Maisie (alone): Have I been kidnapped away from my family? What has happened to me? And what is he speaking of? Of course I will die. Of course I will not have forever to live. I don’t know what I am going to do. He says he loves me. But I don’t know if I love him. No, I hardly know him. Why does he think he loves me? I must escape. I don’t know what he’s speaking of! How might I get out of her? There are bars on the castle windows. There are people attacking me at every turn. If only I had but a single accomplice, but everyone her is so frightening!

Hey Tristan, Allister whispered to me, Maisie’s character is named Tatania, right?

Oh, yeah, it is. That’s right.

Tatania: Victor, I must go!

Vladimir: Tatania, my darling, you have nothing to worry about. Come, remain with me, and everything will be fine. Look, it is like this. The dinner, everything will be wonderful, the best of everything. Perhaps I am no prince but I am handsome enough. I am a lord, all the same.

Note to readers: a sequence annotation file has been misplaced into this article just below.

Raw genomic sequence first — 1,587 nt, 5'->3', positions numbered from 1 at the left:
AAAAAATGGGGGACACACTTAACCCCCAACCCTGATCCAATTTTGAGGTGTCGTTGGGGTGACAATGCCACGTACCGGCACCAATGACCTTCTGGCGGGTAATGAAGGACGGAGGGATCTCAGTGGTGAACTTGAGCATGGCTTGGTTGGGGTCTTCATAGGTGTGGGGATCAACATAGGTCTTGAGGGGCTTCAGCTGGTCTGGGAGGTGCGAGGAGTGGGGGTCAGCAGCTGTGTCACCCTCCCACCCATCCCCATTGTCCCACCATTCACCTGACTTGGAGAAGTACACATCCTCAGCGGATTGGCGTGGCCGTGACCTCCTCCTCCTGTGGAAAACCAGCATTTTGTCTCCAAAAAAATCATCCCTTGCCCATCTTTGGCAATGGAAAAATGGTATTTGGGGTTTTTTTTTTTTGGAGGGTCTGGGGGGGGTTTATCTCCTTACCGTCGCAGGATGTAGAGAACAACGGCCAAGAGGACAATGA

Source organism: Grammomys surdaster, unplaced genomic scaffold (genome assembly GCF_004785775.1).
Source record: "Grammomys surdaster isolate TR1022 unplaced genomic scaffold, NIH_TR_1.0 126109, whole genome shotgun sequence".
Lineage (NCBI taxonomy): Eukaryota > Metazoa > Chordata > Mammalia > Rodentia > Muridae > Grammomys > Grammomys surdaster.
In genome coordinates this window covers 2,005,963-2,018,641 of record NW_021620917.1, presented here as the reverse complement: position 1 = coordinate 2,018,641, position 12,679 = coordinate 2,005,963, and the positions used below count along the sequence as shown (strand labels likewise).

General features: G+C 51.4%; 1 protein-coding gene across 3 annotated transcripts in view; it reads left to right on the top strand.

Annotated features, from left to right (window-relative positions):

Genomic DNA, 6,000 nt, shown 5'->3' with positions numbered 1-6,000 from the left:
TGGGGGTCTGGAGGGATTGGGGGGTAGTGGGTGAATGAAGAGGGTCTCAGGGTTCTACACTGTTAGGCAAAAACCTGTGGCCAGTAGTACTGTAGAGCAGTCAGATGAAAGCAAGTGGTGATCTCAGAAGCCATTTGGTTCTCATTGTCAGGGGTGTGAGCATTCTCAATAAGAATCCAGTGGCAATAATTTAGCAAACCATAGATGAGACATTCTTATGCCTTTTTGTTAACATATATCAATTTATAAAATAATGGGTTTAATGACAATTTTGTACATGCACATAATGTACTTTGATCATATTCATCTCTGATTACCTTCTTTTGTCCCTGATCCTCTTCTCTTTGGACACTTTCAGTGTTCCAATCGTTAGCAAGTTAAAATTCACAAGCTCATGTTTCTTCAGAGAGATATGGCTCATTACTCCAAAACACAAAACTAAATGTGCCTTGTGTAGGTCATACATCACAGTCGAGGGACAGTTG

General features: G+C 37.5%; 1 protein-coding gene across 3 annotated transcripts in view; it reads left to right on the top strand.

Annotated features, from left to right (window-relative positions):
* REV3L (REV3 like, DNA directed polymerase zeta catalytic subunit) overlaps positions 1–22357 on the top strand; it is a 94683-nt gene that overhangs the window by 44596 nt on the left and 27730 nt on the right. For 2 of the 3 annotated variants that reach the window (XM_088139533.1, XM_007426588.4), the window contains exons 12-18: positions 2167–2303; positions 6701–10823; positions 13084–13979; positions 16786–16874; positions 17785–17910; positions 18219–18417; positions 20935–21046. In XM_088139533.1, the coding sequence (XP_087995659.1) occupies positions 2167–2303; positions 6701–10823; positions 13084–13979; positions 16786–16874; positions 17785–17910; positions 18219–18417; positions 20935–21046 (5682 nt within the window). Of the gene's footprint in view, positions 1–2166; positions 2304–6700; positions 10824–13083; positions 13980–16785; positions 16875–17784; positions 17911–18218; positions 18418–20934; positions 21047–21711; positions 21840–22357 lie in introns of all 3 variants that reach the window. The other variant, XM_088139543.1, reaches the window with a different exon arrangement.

Tatania: Well, okay. For now, anyways.

New scene, downstairs, in the dining hall. The other inhabitants of the castle are servants. It is just the two of them at the table.

Tatania: Oh my, I didn’t know it was just the two of us.

Vladimir: Why of course. I wouldn’t want to do anything but give you my undivided attention. You see?

Tatania: Yes, you are so kind. And… so attentive. Thank you.

Vladimir: Yes, of course. Do you know what condition I found you in? By the side of the road. You were bleeding. You were unconscious. You were dying. I had to save you. There was no one else there. Do you understand?